Snowy owls – Owls that live in arctic areas

The Snowy Owl is a species of a large, white owl. As anyone sees the owl get to know how he received its name. Snowy Owl is also referred to as the polar owl, white owl, and the Arctic owl. Snowy owls are found in both the arctic regions of North America and the Pale arctic. It has a lot of unique adaptations in its habitat and lifestyle, which are different from other extant owls. It is one of the largest species in owls.  Most of the owls sleep during day time and go hunting during the night time but snow owls are mostly active during the day as they live in cold places where nights are much colder. Global warming and environmental change are a threat to the existence of snow owls.


Its breeding efforts and entirely global population are close to the availability of tundra-dwelling lemmings but in the non-breeding seasons and during breeding the snowy owl may adapt to almost any available prey, most often in other small mammals and northerly water birds. The snow owl is a nomadic bird, which breeds at the same locations or with the same mates on the annual basis and mostly does not breed at all if the prey is unavailable. Snowy owls do not interbreed with other owl species and absolutely no hybrid of the owl is ever found.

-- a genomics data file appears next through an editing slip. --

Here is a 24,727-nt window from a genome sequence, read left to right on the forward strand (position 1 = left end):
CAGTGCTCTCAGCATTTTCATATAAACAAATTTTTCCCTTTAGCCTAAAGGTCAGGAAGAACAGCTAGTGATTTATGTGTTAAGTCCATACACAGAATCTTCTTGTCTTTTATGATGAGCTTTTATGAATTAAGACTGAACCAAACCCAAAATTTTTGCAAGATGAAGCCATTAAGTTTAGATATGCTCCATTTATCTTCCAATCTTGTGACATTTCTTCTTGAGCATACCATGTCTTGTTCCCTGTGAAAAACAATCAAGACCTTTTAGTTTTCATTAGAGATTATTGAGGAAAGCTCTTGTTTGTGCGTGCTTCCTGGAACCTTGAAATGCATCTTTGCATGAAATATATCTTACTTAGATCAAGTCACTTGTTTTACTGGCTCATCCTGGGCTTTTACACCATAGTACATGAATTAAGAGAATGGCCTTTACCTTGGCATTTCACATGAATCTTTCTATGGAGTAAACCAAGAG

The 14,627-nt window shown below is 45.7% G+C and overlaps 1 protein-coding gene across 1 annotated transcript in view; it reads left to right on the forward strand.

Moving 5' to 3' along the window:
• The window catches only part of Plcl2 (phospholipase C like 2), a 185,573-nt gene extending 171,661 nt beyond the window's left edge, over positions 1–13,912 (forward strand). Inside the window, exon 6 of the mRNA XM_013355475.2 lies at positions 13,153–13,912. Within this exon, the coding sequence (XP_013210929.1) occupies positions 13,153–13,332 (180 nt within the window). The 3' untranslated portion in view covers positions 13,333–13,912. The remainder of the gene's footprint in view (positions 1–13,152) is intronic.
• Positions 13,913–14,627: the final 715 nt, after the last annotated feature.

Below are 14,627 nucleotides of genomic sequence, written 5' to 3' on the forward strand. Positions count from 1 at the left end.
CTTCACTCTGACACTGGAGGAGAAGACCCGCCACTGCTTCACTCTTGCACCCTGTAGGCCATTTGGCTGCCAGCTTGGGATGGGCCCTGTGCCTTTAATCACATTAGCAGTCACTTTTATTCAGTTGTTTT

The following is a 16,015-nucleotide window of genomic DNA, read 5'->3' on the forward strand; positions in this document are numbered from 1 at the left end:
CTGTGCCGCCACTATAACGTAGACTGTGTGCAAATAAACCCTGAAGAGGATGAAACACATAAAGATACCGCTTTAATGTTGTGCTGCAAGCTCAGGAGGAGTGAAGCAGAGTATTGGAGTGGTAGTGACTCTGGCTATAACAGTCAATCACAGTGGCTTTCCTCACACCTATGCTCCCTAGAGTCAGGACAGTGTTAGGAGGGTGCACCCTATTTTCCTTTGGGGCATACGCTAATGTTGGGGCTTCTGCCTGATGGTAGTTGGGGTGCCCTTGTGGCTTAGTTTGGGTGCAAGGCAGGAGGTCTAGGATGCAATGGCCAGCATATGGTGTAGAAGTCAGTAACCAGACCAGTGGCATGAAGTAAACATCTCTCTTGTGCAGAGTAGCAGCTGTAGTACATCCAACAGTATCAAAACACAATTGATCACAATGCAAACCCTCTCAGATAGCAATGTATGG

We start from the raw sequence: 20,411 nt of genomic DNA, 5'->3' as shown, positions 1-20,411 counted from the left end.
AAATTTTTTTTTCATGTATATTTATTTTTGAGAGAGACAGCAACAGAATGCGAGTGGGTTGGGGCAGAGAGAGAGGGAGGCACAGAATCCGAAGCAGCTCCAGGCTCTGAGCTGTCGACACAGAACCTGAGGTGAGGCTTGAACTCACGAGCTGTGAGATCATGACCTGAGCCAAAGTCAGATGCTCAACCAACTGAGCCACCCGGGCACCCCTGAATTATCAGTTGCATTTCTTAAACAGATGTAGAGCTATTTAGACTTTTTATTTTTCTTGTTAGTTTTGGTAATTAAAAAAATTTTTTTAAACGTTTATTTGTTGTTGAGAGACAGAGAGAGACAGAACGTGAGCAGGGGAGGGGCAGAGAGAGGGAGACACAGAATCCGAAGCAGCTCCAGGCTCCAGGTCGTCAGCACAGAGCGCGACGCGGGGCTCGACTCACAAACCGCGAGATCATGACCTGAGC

The Male is generally pure white while the female has extensive flecks of dark brown color. Male snowy owls have dark color markings that sometimes appear similar to female snowy owls until their maturity, after which they completely turn white. The sex of snow owls can be determined by the shape of the wings and markings on the wings. The chicks are grayish-white initially but quickly transition to dark gray-brown as they grow up.